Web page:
The University of Colorado's biotechnology building has earned the highest possible rating for green construction, a feat that university officials are celebrating because of the difficulties in designing an eco-friendly research hub that also has complex safety requirements.
The Jennie Smoly Caruthers Biotechnology building, a 336,800-square-foot research and teaching complex, debuted last spring on the university's East Campus. CU officials announced Monday that it has been designated with a Leadership in Energy and Environmental Design (LEED) platinum rating from the U.S. Green Building Council.
"When you take the size of the building and the complexity of the research equipment, it was a pretty tall order," said Moe
Campus planners grouped the labs with similar functions near each other so they could share common lab equipment and maximize energy use. The building also has solar panels to help meet its energy needs. Other green features include energy-efficient freezer compressors and lab fume hoods, evaporative cooling and low-flow plumbing.
The building also has large windows to take advantage of natural daylight.
"That was a huge focus," Tabrizi said. "The folks who are doing research are spending extended hours in that building and we're able to reduce artificial lighting while giving them a sense of connection to the outside."
Overall, the building is 30 percent more energy and water efficient when compared to other buildings of similar size and function, according to CU.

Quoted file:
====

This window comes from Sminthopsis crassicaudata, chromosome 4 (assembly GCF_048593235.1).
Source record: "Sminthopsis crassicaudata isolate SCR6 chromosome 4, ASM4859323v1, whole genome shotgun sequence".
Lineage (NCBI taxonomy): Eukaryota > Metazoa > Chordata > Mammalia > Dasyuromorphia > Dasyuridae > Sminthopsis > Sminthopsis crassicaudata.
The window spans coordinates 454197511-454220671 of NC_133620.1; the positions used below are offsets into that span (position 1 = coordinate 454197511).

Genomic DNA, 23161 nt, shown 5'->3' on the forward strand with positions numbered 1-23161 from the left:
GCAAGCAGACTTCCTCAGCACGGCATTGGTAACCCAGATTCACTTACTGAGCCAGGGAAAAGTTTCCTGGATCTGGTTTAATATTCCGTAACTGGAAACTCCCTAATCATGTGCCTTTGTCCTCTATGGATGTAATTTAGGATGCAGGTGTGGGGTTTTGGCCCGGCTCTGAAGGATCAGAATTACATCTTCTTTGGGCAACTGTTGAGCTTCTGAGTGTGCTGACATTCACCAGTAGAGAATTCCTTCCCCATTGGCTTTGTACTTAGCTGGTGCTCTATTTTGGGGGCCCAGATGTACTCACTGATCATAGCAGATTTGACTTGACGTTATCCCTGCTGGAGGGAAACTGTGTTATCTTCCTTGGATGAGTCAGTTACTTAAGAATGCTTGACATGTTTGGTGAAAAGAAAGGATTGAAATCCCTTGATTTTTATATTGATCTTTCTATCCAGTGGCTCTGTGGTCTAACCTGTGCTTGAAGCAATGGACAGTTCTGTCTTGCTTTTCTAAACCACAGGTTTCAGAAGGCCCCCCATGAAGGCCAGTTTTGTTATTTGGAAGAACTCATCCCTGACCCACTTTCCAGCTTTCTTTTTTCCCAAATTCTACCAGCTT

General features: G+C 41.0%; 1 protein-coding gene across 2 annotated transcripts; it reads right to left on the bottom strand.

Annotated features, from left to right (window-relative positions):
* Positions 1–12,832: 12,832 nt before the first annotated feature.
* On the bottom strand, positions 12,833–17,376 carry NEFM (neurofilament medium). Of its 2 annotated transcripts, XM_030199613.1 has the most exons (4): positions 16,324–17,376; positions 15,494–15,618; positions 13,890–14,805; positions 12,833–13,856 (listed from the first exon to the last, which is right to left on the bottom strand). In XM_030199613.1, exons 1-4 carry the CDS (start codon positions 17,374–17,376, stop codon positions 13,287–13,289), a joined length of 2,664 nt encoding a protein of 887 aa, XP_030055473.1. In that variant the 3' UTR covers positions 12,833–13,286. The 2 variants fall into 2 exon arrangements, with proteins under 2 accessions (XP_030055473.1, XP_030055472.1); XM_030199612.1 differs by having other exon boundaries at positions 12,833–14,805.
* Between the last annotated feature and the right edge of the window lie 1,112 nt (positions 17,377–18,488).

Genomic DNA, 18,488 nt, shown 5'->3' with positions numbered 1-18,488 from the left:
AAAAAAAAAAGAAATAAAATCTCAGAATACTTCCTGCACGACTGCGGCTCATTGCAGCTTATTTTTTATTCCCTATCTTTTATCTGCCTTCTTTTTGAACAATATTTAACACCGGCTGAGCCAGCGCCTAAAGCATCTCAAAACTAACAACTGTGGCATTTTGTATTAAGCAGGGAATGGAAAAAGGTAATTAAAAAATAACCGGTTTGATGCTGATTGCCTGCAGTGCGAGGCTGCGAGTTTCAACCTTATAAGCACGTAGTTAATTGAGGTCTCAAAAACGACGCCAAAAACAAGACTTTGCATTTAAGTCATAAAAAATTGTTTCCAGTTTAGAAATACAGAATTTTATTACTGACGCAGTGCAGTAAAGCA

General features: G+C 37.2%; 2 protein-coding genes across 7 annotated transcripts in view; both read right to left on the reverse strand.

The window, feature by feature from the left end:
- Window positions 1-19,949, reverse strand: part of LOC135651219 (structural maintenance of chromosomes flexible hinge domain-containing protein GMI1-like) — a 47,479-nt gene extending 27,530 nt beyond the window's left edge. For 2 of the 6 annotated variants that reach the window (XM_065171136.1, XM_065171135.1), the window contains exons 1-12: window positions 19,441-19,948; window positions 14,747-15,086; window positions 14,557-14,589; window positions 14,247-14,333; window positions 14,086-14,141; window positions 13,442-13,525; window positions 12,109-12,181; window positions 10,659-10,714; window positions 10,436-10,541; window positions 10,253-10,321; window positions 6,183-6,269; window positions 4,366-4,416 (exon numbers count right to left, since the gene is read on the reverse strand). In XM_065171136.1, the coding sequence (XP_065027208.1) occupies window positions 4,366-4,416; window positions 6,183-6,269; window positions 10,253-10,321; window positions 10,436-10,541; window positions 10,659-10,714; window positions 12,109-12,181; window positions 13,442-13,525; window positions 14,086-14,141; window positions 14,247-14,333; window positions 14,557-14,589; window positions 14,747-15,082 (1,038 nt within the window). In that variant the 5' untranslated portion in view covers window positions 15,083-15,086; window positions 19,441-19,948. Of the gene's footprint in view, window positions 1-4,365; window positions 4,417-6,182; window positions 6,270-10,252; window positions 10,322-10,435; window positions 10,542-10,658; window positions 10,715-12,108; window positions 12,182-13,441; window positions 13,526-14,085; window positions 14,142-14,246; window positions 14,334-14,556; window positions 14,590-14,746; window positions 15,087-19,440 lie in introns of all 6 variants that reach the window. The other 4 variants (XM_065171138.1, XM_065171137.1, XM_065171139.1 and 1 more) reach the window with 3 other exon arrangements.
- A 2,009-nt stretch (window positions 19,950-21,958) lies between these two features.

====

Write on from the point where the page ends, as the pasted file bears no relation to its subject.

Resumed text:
It was important for CU to incorporate high-rated green features in the biotechnology building because research labs are five to seven times more energy intensive than other areas on campus, such as classrooms or offices, Tabrizi said. The features in the biotechnology building will help CU reduce its carbon footprint and save on energy bills.
The biotechnology building, located on Colorado Avenue and Foothills Parkway, houses more than 60 faculty and 500 researchers who are examining everything from cancer treatment to developing new biofuels.
The building is consistent with the Tuscan Vernacular, red-tiled roof architecture on the main campus.
"This project demonstrates that we can achieve a high-performing, technically complex facility that blends our Tuscan Vernacular -- or rural Italian -- style with the demands of cutting-edge, 21st century world-class research," said Paul Leef, campus architect, in a statement.
The building's designers took recommendations from Labs21, which is a program that aims to improve environmental performance of labs.
Contact Camera Staff Writer Brittany Anas at 303-473-1132 or firstname.lastname@example.org.